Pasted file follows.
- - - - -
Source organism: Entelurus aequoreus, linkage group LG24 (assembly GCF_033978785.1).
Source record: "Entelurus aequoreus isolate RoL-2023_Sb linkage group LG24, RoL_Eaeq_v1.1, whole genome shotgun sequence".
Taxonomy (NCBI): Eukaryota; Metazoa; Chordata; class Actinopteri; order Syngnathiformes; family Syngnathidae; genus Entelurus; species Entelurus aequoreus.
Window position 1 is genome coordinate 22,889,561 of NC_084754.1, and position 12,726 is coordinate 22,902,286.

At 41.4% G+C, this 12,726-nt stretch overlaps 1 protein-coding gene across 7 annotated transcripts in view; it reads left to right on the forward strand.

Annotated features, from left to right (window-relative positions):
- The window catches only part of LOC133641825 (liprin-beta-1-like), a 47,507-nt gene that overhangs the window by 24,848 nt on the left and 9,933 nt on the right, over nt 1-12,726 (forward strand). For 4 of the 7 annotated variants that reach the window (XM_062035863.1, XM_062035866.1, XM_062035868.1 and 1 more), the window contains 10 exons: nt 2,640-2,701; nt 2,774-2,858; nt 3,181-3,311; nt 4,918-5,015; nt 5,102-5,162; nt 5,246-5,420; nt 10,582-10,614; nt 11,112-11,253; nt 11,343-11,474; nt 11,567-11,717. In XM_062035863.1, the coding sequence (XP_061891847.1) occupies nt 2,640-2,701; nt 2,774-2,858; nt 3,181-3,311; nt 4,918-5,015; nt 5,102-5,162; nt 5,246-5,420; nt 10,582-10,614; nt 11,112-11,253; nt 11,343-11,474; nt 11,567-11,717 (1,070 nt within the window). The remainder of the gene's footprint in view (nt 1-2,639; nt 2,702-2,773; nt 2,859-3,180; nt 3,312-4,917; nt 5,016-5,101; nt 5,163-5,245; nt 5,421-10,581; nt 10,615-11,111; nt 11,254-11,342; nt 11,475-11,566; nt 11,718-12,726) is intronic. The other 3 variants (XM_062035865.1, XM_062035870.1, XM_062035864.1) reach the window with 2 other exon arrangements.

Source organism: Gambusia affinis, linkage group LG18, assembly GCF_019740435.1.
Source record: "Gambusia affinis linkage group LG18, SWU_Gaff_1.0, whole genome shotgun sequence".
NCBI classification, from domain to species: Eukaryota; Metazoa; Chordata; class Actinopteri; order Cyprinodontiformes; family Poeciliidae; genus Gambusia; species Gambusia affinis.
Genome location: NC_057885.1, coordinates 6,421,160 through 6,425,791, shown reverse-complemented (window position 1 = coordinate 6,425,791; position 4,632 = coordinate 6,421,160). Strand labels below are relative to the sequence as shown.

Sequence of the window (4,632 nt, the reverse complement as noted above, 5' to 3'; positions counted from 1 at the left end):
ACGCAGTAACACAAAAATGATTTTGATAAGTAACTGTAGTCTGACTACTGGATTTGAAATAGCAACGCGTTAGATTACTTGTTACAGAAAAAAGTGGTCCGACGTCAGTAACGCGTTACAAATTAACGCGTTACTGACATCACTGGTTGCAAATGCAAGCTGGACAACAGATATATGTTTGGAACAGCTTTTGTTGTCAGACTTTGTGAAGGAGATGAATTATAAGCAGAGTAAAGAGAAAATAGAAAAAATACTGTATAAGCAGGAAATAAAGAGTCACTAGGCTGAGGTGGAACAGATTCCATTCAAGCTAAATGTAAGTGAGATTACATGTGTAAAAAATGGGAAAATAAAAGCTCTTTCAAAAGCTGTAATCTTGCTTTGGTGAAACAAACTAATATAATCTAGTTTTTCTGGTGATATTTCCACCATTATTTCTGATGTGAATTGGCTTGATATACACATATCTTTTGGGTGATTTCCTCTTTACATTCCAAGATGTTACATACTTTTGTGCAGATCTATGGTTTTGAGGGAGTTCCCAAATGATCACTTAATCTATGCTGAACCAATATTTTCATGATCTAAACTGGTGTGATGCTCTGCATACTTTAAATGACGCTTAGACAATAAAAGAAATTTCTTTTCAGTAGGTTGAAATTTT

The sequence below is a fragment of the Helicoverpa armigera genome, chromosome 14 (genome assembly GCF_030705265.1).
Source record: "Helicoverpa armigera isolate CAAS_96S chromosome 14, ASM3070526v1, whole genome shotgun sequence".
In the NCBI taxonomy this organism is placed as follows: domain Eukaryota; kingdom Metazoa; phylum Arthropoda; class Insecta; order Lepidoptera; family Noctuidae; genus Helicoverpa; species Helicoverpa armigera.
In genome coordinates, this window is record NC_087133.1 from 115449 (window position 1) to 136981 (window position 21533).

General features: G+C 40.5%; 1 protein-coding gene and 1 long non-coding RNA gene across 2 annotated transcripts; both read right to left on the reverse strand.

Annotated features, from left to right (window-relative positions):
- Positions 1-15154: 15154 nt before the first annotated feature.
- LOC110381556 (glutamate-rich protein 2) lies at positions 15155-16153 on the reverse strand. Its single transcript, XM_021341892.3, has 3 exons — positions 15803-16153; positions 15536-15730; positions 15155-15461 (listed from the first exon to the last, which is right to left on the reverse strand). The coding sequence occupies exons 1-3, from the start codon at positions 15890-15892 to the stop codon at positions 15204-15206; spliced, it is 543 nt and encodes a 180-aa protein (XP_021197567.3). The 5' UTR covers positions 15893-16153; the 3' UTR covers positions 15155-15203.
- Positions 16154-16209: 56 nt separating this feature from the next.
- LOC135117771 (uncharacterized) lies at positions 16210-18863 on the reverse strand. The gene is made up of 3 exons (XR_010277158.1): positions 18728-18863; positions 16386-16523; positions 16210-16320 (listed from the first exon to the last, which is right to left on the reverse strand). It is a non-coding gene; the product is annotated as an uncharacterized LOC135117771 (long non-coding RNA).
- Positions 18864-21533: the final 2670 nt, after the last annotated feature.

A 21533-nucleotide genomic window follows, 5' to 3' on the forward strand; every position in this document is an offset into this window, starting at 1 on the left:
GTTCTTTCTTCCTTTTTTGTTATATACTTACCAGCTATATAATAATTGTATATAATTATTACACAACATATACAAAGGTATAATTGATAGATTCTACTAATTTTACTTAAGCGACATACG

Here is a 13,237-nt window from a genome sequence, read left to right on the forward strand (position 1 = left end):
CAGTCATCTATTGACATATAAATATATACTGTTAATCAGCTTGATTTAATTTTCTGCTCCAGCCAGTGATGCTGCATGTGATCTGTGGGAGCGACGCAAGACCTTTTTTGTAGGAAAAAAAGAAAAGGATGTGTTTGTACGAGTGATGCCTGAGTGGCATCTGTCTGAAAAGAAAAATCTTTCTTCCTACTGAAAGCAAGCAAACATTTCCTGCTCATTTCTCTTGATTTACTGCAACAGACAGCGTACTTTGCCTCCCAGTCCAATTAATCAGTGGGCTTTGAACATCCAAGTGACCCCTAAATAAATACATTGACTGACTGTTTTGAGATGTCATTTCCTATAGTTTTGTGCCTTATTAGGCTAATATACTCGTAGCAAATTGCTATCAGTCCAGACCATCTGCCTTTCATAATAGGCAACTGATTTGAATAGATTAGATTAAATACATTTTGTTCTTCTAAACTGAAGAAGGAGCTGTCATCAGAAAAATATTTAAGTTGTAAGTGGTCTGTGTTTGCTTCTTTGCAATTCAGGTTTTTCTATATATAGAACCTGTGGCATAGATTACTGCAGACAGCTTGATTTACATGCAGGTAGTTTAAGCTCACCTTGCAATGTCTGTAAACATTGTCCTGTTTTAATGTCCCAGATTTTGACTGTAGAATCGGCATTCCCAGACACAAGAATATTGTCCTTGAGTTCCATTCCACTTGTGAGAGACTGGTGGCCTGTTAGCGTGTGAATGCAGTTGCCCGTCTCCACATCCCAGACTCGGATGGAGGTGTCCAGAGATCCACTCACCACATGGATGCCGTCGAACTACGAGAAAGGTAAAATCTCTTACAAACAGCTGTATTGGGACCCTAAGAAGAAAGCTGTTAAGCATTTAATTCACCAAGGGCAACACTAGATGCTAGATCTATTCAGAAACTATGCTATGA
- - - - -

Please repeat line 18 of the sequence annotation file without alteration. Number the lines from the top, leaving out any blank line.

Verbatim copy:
General features: G+C 40.5%; 1 protein-coding gene and 1 long non-coding RNA gene across 2 annotated transcripts; both read right to left on the reverse strand.